Law at New College
Since law was first taught as a degree subject in Oxford in the late nineteenth century, New College has been a strong college for law students and many distinguished and well known lawyers and legal academics studied here. To this day, New College continues to have a lively, engaged and high-achieving body of law students, attracted by our commitment to teaching an intellectually stimulating course of equal value to those who do and those who do not go on to practice Law.
Details of the law degree programme, and of how law is taught at Oxford (including New College) can be found on the Law Faculty’s website at http://www.law.ox.ac.uk/undergraduate/programmes.php. You will find some useful FAQ pages there, both answering questions that you might have about the course itself and how admissions to law works. There is also a video of a mock interview, although we should emphasise that each college will organize admissions interviews differently, and the interview is only one part of the whole selection process.
New College’s Law students are one of the most diverse bodies of Law students in the University. They come from a wide variety of ethnic groups, social backgrounds, and educational institutions, from all across the UK as well as many other countries. The majority of UK students come from comprehensive schools, including a good number from schools which do not frequently send candidates to Oxford or Cambridge. We also welcome applications from mature students. Some of our Law students have studied predominantly science subjects at school or college, whilst others have specialised in the arts or social sciences. Despite their diversity, all of our Law students have some things in common: as candidates, they were all able to demonstrate sound academic achievements at school or college; although not necessarily intending to enter the legal profession, they all exhibited a strong desire to study Law, as well as self-motivation and the capacity for independent work. In addition, many of our successful candidates had applied their energy and initiative to areas of activity which were of importance to them - whether work in the community, sport, or artistic or intellectual pursuits. It is important to us that our students enjoy their studies, and it is important to us to challenge them intellectually, and to provide them with the environment in which they can thrive academically and work towards the highest achievements.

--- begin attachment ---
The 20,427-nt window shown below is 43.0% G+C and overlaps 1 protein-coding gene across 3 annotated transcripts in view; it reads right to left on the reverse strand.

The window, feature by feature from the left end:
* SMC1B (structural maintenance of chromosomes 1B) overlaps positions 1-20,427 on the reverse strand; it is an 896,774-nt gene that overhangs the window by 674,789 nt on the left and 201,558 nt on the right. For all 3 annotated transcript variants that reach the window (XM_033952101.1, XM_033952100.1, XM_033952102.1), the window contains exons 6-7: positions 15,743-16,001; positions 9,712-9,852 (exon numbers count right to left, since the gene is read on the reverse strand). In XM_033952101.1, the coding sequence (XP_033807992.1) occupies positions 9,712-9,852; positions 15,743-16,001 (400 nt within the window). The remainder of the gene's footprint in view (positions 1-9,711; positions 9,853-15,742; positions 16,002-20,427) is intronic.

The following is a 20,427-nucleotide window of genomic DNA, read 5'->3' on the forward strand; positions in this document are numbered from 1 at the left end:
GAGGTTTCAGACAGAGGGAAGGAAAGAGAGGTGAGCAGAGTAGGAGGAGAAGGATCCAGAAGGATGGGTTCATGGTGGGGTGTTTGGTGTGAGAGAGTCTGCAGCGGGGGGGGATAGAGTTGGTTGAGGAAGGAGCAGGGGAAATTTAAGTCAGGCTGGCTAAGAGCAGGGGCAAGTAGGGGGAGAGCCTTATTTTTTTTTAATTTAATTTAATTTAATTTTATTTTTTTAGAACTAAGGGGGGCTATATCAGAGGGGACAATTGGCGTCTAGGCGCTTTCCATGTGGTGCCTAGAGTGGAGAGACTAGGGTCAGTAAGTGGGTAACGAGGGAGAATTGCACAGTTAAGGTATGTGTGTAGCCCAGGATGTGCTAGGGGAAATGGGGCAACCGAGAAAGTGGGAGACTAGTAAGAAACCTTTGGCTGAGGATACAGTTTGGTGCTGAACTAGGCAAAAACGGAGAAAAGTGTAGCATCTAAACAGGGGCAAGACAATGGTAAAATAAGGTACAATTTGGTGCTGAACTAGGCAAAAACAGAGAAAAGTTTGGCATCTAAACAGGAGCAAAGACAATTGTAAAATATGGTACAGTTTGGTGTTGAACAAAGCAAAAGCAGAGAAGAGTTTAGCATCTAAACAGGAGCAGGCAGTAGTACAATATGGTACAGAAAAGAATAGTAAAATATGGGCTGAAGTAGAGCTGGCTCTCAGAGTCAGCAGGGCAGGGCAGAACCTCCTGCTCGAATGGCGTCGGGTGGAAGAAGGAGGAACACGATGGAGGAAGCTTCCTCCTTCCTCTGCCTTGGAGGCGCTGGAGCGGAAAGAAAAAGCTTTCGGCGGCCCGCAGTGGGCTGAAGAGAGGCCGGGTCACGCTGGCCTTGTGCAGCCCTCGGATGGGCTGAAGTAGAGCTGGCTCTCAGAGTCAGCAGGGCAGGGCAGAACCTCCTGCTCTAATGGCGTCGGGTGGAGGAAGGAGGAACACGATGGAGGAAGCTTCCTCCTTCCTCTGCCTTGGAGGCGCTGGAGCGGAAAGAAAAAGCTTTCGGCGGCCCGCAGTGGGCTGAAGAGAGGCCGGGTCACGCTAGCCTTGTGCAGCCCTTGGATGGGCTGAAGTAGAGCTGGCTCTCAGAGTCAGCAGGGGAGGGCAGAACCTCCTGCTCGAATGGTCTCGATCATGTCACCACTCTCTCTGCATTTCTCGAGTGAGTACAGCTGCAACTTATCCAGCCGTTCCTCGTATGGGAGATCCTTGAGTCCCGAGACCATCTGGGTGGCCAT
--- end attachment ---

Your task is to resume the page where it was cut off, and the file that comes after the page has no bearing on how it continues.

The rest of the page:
New College has a Law Society that organizes a number of events during the year, including mooting competitions and careers events, as well as a prestigious Annual Lecture. It also arranges an Annual Dinner, which provides opportunities for students to meet with former members of New College. A book prize was established in 2012 in memory of Lord Rodger, a former student and tutor at New College who became a Supreme Court Justice and throughout remained a great friend and supporter of New College students. This prize is awarded to the best first year law student.
Number of places available at New College
We admit around 8 undergraduates a year onto the law course, and this will often include a student accepted on the four year Law with Law Studies in Europe course.
New College also welcomes applications from students wishing to read for a graduate degree in Law. We admit students to read for the BCL or MJuris, or to carry out research for the degree of MLitt, MPhil or DPhil.
The College does not have any requirements additional to those specified by the University and Departments.
Dr Dori Kimel- Tutor in Law; Reader in Legal Philosophy
Professor Susan Bright- Harvey McGregor Fellow, Tang Lecturer and Tutor in Law; Professor of Land Law
- Why New College
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